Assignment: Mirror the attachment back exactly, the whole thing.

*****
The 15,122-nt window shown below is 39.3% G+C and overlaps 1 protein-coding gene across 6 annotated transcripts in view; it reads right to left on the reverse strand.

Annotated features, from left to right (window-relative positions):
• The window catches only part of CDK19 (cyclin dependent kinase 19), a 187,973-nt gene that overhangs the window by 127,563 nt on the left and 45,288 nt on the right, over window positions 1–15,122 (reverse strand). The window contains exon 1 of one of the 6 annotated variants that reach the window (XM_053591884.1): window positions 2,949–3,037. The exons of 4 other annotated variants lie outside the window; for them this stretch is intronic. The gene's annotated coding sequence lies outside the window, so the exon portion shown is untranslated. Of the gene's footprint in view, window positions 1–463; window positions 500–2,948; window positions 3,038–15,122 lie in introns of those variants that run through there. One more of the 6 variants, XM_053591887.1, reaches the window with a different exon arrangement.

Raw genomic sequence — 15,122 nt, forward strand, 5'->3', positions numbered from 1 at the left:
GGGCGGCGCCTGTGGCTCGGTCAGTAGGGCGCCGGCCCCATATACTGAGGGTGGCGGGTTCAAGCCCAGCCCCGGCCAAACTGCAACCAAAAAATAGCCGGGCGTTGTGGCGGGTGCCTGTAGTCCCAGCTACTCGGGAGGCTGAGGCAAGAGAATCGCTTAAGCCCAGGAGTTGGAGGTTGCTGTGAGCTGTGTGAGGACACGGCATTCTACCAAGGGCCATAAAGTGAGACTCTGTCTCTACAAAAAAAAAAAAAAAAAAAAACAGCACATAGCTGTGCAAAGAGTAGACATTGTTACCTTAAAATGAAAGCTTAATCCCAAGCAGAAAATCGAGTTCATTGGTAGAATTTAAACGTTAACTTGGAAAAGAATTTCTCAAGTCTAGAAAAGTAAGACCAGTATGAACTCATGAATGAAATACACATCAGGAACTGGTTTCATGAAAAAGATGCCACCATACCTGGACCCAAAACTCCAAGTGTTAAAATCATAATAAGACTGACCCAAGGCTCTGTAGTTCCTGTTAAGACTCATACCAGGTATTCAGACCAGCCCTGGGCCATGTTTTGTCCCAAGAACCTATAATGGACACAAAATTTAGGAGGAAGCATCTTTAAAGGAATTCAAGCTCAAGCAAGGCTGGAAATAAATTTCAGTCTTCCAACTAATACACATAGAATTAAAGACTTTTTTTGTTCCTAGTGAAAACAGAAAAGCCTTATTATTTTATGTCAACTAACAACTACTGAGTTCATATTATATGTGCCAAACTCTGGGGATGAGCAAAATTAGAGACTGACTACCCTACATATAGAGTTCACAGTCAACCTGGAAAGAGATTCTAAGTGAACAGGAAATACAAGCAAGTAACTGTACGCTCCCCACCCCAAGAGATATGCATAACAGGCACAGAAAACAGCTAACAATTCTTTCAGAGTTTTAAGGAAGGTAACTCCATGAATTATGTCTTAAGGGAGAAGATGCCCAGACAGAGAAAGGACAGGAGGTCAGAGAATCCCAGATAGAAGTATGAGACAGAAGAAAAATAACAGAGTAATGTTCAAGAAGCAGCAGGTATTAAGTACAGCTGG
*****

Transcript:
The 15,122-nt window shown below is 39.3% G+C and overlaps 1 protein-coding gene across 6 annotated transcripts in view; it reads right to left on the reverse strand.

Annotated features, from left to right (window-relative positions):
• The window catches only part of CDK19 (cyclin dependent kinase 19), a 187,973-nt gene that overhangs the window by 127,563 nt on the left and 45,288 nt on the right, over window positions 1–15,122 (reverse strand). The window contains exon 1 of one of the 6 annotated variants that reach the window (XM_053591884.1): window positions 2,949–3,037. The exons of 4 other annotated variants lie outside the window; for them this stretch is intronic. The gene's annotated coding sequence lies outside the window, so the exon portion shown is untranslated. Of the gene's footprint in view, window positions 1–463; window positions 500–2,948; window positions 3,038–15,122 lie in introns of those variants that run through there. One more of the 6 variants, XM_053591887.1, reaches the window with a different exon arrangement.

Raw genomic sequence — 15,122 nt, forward strand, 5'->3', positions numbered from 1 at the left:
GGGCGGCGCCTGTGGCTCGGTCAGTAGGGCGCCGGCCCCATATACTGAGGGTGGCGGGTTCAAGCCCAGCCCCGGCCAAACTGCAACCAAAAAATAGCCGGGCGTTGTGGCGGGTGCCTGTAGTCCCAGCTACTCGGGAGGCTGAGGCAAGAGAATCGCTTAAGCCCAGGAGTTGGAGGTTGCTGTGAGCTGTGTGAGGACACGGCATTCTACCAAGGGCCATAAAGTGAGACTCTGTCTCTACAAAAAAAAAAAAAAAAAAAAACAGCACATAGCTGTGCAAAGAGTAGACATTGTTACCTTAAAATGAAAGCTTAATCCCAAGCAGAAAATCGAGTTCATTGGTAGAATTTAAACGTTAACTTGGAAAAGAATTTCTCAAGTCTAGAAAAGTAAGACCAGTATGAACTCATGAATGAAATACACATCAGGAACTGGTTTCATGAAAAAGATGCCACCATACCTGGACCCAAAACTCCAAGTGTTAAAATCATAATAAGACTGACCCAAGGCTCTGTAGTTCCTGTTAAGACTCATACCAGGTATTCAGACCAGCCCTGGGCCATGTTTTGTCCCAAGAACCTATAATGGACACAAAATTTAGGAGGAAGCATCTTTAAAGGAATTCAAGCTCAAGCAAGGCTGGAAATAAATTTCAGTCTTCCAACTAATACACATAGAATTAAAGACTTTTTTTGTTCCTAGTGAAAACAGAAAAGCCTTATTATTTTATGTCAACTAACAACTACTGAGTTCATATTATATGTGCCAAACTCTGGGGATGAGCAAAATTAGAGACTGACTACCCTACATATAGAGTTCACAGTCAACCTGGAAAGAGATTCTAAGTGAACAGGAAATACAAGCAAGTAACTGTACGCTCCCCACCCCAAGAGATATGCATAACAGGCACAGAAAACAGCTAACAATTCTTTCAGAGTTTTAAGGAAGGTAACTCCATGAATTATGTCTTAAGGGAGAAGATGCCCAGACAGAGAAAGGACAGGAGGTCAGAGAATCCCAGATAGAAGTATGAGACAGAAGAAAAATAACAGAGTAATGTTCAAGAAGCAGCAGGTATTAAGTACAGCTGG